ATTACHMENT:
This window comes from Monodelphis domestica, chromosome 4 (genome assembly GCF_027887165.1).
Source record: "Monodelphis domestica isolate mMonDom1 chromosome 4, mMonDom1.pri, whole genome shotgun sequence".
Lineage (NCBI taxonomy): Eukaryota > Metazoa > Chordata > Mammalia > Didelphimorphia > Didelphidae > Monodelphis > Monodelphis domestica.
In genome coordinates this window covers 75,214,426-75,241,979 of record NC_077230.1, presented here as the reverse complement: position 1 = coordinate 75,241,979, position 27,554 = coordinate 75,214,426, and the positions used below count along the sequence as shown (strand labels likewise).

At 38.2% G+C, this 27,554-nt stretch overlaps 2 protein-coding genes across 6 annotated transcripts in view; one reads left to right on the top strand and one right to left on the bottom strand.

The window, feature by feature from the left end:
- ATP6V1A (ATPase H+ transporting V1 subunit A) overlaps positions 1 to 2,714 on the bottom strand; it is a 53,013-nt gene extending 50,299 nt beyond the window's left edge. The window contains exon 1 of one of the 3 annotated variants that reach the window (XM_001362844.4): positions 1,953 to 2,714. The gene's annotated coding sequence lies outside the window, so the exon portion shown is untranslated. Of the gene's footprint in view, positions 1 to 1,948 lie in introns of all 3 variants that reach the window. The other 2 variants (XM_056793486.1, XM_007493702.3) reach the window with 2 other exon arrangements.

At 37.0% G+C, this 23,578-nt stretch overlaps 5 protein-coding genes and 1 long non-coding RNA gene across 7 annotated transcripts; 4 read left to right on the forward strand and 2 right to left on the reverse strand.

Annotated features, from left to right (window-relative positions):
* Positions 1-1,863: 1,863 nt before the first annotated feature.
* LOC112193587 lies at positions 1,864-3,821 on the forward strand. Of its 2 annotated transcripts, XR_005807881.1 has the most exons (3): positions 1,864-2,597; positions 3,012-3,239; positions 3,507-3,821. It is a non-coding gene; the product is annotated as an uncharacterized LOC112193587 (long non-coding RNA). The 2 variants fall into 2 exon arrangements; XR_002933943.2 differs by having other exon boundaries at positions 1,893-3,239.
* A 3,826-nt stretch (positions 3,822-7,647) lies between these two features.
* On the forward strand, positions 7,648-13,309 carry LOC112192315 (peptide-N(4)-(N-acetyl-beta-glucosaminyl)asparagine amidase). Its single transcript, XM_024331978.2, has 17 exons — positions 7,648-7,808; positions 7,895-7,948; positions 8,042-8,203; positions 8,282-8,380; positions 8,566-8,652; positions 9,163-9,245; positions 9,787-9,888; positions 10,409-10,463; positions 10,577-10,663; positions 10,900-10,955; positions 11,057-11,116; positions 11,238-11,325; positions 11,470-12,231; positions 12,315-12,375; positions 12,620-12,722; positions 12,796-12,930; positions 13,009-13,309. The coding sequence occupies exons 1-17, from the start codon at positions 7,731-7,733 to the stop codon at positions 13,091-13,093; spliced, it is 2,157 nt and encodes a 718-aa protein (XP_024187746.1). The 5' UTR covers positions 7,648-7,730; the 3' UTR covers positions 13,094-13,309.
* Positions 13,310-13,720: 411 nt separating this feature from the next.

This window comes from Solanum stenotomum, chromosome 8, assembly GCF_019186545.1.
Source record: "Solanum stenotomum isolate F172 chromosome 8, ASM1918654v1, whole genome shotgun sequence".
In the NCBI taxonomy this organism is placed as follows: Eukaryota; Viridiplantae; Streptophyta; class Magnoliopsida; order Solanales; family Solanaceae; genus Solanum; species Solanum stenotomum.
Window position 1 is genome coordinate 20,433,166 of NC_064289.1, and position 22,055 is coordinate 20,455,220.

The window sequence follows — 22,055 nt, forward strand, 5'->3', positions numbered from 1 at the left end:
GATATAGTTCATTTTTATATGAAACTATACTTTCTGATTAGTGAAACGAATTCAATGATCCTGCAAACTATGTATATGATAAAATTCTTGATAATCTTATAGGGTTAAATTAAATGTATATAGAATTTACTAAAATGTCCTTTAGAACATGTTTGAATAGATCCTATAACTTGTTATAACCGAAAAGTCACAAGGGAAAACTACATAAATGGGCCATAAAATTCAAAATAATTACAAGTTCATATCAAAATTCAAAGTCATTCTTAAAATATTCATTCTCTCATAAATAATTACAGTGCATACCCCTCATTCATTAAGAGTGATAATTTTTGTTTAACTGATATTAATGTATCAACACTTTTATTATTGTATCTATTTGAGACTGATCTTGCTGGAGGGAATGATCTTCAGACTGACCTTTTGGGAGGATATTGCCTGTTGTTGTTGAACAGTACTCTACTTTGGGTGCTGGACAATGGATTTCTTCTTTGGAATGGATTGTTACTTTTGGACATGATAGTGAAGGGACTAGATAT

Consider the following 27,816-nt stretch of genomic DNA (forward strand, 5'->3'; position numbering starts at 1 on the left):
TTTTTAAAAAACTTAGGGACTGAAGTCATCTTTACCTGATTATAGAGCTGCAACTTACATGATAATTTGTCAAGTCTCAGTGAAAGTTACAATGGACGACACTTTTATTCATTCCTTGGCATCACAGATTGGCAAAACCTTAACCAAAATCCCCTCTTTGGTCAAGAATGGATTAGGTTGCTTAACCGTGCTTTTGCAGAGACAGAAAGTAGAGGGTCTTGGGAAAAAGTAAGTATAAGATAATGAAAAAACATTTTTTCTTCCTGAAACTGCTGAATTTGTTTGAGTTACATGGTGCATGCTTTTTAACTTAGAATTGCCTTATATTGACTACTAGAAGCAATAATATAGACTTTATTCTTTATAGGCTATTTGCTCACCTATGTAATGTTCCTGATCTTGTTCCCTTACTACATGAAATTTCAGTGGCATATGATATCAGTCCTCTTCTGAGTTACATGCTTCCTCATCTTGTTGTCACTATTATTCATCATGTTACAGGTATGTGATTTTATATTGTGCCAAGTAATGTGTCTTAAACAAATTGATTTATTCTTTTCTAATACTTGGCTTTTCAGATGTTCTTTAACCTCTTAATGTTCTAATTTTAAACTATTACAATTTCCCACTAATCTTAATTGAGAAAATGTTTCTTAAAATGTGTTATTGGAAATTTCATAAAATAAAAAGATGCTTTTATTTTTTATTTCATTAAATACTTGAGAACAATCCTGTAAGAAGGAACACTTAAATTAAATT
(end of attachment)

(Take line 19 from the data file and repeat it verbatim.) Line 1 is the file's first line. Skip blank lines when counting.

The window sequence follows — 22,055 nt, forward strand, 5'->3', positions numbered from 1 at the left end: